College students are often faced with the temptation of engaging in academic media multitasking and binge watching or completing their academic coursework in a timely and effective manner. A quantitative survey (N = 651) explored trait individual differences in self-control and academic delay of gratification and situational individual differences in enjoyment, reward, procrastination, regret, and guilt as predictors of academic media multitasking frequency, binge watching frequency, and binge watching duration. Stepwise regressions reveal that self-control is not a predictor of these media behaviors, while age and greater enjoyment were the only predictors of academic media multitasking and gender and greater enjoyment were the only predictors of binge watching duration. On the other hand, the other five variables provided insight on what predicted binge watching frequency: academic delay of gratification, reward, procrastination, regret, and guilt. Greater self-control also led to greater academic delay of gratification. Lastly, there were small positive correlations between all of the media behaviors except for academic media multitasking and binge watching frequency. Practical and theoretical implications are discussed.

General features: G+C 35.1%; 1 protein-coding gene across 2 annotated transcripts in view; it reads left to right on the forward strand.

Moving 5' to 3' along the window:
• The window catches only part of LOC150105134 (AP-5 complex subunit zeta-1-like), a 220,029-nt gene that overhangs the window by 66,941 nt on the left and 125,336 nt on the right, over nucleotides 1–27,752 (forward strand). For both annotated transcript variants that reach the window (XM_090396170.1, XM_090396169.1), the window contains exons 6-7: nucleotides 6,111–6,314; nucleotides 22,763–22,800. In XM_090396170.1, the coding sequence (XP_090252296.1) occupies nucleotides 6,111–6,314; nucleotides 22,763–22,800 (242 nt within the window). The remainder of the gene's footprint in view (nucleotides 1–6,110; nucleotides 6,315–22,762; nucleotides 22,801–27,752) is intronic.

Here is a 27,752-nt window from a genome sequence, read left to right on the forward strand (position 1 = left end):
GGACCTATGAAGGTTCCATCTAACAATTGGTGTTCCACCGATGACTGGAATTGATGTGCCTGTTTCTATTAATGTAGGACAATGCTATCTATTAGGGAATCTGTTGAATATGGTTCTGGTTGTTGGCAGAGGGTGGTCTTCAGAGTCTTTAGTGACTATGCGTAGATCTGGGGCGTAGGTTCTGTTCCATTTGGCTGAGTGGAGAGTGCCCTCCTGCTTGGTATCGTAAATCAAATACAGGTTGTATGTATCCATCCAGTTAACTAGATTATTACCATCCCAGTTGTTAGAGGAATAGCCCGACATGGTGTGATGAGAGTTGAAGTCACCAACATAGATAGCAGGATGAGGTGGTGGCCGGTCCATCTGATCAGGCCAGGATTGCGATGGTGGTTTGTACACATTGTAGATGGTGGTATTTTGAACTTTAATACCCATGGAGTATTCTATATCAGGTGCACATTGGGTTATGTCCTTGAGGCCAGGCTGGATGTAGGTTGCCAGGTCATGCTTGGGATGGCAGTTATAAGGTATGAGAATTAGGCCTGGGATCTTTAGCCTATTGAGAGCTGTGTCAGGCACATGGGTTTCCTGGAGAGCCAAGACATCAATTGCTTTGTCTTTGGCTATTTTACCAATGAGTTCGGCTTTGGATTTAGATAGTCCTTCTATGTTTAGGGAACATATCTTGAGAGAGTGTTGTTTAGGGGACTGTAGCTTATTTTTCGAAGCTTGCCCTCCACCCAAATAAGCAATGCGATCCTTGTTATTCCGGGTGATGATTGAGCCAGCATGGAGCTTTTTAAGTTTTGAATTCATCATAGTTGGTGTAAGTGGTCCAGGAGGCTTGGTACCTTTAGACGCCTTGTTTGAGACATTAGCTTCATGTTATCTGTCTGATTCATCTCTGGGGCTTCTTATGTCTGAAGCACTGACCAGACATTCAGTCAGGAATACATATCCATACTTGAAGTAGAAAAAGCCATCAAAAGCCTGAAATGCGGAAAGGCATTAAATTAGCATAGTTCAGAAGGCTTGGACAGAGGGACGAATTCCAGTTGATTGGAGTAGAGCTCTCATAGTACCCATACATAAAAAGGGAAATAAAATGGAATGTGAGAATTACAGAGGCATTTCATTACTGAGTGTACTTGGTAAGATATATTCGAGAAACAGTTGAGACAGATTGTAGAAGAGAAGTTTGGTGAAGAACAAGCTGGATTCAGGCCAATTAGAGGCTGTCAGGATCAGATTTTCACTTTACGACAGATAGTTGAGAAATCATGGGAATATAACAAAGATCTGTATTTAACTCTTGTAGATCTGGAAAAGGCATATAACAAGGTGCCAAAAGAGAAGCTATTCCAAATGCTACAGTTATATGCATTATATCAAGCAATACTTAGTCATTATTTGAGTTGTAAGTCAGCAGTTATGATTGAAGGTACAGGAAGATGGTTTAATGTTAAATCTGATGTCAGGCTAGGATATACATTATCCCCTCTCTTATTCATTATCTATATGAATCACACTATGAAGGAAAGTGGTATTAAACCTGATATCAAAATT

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Master of Arts (M.A.)
College of Sciences
Communication; Mass Communication
Length of Campus-only Access
Masters Thesis (Open Access)
Merrill, Kelly Jr., "Holding Off on the Fun Stuff: Academic Media Multitasking and Binge Watching Among College Students" (2018). Electronic Theses and Dissertations, 2004-2019. 5788.